I really like Sara Mohr-Pietsch- she has a nice relaxed manner,interacts well with the audience and is appropriately knowledgeable. However, there is definitely too much news with the additional short bulletins every 15 minutes. Roger Wright doesn't mention these. And while I don't mind occasional references to the papers when there's something relevant, please spare us the snippets from the Daily Mail.

  • Comment number 22.

    Roger Wright's justification, on Feedback, for these relentless news summaries (if I remember correctly) is that there is a significant overlap between audiences for Radios 3 and 4, and that those listening to the former might appreciate some indication of what they might find being discussed on the latter.

    Well, I'm part of that overlap and I don't appreciate it at all, quite the opposite in fact, but no doubt the research shows me to be in a sad minority.

    Nevertheless, I assume RW has brokered a fair and just reciprocal arrangement with Radio 4, which will henceforth be giving me 15 minute updates on what delights I might encounter on Radio 3 if I switch over.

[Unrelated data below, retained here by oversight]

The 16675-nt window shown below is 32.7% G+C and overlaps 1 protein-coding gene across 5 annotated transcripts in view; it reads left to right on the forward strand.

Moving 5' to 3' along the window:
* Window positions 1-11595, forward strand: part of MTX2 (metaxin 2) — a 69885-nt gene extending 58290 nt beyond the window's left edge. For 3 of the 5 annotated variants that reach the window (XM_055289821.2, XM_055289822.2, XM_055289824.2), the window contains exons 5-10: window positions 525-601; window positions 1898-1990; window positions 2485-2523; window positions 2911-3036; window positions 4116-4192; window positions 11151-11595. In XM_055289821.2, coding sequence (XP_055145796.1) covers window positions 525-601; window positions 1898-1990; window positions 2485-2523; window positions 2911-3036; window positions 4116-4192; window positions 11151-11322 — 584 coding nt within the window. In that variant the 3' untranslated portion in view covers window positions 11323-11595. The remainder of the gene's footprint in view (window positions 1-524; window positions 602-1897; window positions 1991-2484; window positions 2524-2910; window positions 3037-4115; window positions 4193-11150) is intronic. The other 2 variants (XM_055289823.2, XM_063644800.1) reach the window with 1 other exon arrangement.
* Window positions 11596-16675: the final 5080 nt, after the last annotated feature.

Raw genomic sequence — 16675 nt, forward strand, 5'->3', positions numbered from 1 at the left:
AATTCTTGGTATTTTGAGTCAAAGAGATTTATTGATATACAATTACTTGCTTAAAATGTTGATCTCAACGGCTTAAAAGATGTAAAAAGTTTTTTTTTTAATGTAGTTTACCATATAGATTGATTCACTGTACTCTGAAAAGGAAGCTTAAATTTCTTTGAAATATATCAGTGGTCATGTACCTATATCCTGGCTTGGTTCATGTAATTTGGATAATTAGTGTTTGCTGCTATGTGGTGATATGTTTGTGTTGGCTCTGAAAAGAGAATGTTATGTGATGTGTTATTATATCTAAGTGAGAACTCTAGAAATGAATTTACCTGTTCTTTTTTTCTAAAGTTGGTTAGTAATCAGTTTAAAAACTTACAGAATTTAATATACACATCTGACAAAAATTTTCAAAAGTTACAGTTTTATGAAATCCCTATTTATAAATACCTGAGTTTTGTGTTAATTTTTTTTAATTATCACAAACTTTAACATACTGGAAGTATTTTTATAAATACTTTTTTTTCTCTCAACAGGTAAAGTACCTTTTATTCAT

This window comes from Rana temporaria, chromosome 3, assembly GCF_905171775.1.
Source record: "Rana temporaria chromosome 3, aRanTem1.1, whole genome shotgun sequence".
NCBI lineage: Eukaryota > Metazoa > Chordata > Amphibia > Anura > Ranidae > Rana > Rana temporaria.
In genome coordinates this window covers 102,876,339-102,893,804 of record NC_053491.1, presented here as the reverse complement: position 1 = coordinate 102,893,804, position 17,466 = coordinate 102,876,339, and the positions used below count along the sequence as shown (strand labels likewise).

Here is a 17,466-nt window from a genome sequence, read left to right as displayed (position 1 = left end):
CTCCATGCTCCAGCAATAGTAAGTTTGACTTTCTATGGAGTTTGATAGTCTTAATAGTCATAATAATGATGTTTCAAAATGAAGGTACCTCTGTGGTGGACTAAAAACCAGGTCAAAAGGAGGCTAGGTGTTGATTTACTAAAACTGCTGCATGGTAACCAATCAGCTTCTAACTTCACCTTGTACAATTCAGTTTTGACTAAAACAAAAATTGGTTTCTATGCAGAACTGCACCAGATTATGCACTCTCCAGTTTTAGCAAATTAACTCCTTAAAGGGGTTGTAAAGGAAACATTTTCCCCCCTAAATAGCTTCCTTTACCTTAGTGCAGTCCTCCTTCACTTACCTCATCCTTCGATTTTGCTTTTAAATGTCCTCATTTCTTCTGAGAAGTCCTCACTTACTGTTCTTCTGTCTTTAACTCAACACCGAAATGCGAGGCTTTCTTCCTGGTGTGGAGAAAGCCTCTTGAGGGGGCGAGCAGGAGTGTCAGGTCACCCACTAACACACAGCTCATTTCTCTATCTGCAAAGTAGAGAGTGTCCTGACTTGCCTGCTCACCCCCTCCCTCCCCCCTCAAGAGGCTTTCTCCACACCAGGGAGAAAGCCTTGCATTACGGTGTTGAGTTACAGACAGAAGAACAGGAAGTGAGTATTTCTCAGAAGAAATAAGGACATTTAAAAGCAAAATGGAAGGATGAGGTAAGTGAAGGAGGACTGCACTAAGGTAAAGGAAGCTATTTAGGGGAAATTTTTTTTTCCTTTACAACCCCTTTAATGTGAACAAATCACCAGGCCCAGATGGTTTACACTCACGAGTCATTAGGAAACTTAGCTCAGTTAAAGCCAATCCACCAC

Because that's the only way I would accept such a risible justification.

  • Comment number 23.

    I have regretfully given up on Radio 3 in the mornings. I would like to hear music of some quality and substance with short informative introductions, as in Through the Night. Instead, we have short random pieces, and endless irritating chatter from ersatz disc jockeys, along with the growing intrusion of jazz and songs from musicals. Bring back the Third Program. Please.

  • Comment number 24.

    I find the new Radio 3 schedule has too much speech, POV and jarring programming so, regretfully, I switch over to Radio Bartok and Swiss Klassic, to escape. These stations are easily available on Internet radio.

    Now, wouldn't it be wonderful if we had *Radio 3 Extra* that played the schedule from 20 years ago?

  • Comment number 25.

    kevincobb jazz is decreasing on R3 in both amount of time and quality of programming .... jazz was on the Third Programme long before R3 ....

  • Comment number 26.

    How utterly spurious comparing Friday then with a Sunday schedule now!